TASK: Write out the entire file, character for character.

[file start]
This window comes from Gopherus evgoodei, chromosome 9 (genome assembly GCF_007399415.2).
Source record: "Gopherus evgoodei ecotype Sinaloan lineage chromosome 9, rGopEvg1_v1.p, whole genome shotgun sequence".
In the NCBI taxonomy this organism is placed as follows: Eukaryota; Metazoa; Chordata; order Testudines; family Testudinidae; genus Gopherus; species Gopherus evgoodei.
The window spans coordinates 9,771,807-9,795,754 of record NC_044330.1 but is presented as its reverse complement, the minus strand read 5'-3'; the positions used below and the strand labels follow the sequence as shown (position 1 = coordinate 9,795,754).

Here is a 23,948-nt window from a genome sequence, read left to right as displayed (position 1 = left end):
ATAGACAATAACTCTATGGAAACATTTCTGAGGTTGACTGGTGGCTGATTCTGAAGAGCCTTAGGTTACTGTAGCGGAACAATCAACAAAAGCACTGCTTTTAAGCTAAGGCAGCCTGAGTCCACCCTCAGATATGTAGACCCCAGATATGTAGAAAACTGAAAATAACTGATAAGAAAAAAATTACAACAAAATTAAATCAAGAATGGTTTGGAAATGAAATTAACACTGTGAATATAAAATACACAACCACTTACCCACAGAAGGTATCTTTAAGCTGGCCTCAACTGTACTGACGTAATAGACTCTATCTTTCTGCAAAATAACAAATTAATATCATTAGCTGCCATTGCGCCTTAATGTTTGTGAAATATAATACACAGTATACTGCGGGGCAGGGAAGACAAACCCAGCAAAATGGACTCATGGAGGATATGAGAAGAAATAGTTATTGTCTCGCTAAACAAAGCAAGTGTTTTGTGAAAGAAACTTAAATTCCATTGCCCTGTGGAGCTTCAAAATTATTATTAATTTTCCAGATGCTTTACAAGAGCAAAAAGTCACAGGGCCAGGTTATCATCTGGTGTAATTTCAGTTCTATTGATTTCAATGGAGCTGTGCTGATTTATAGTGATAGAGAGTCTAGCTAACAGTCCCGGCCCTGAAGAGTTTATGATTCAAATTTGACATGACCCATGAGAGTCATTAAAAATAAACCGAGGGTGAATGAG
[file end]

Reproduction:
This window comes from Gopherus evgoodei, chromosome 9 (genome assembly GCF_007399415.2).
Source record: "Gopherus evgoodei ecotype Sinaloan lineage chromosome 9, rGopEvg1_v1.p, whole genome shotgun sequence".
In the NCBI taxonomy this organism is placed as follows: Eukaryota; Metazoa; Chordata; order Testudines; family Testudinidae; genus Gopherus; species Gopherus evgoodei.
The window spans coordinates 9,771,807-9,795,754 of record NC_044330.1 but is presented as its reverse complement, the minus strand read 5'-3'; the positions used below and the strand labels follow the sequence as shown (position 1 = coordinate 9,795,754).

Here is a 23,948-nt window from a genome sequence, read left to right as displayed (position 1 = left end):
ATAGACAATAACTCTATGGAAACATTTCTGAGGTTGACTGGTGGCTGATTCTGAAGAGCCTTAGGTTACTGTAGCGGAACAATCAACAAAAGCACTGCTTTTAAGCTAAGGCAGCCTGAGTCCACCCTCAGATATGTAGACCCCAGATATGTAGAAAACTGAAAATAACTGATAAGAAAAAAATTACAACAAAATTAAATCAAGAATGGTTTGGAAATGAAATTAACACTGTGAATATAAAATACACAACCACTTACCCACAGAAGGTATCTTTAAGCTGGCCTCAACTGTACTGACGTAATAGACTCTATCTTTCTGCAAAATAACAAATTAATATCATTAGCTGCCATTGCGCCTTAATGTTTGTGAAATATAATACACAGTATACTGCGGGGCAGGGAAGACAAACCCAGCAAAATGGACTCATGGAGGATATGAGAAGAAATAGTTATTGTCTCGCTAAACAAAGCAAGTGTTTTGTGAAAGAAACTTAAATTCCATTGCCCTGTGGAGCTTCAAAATTATTATTAATTTTCCAGATGCTTTACAAGAGCAAAAAGTCACAGGGCCAGGTTATCATCTGGTGTAATTTCAGTTCTATTGATTTCAATGGAGCTGTGCTGATTTATAGTGATAGAGAGTCTAGCTAACAGTCCCGGCCCTGAAGAGTTTATGATTCAAATTTGACATGACCCATGAGAGTCATTAAAAATAAACCGAGGGTGAATGAG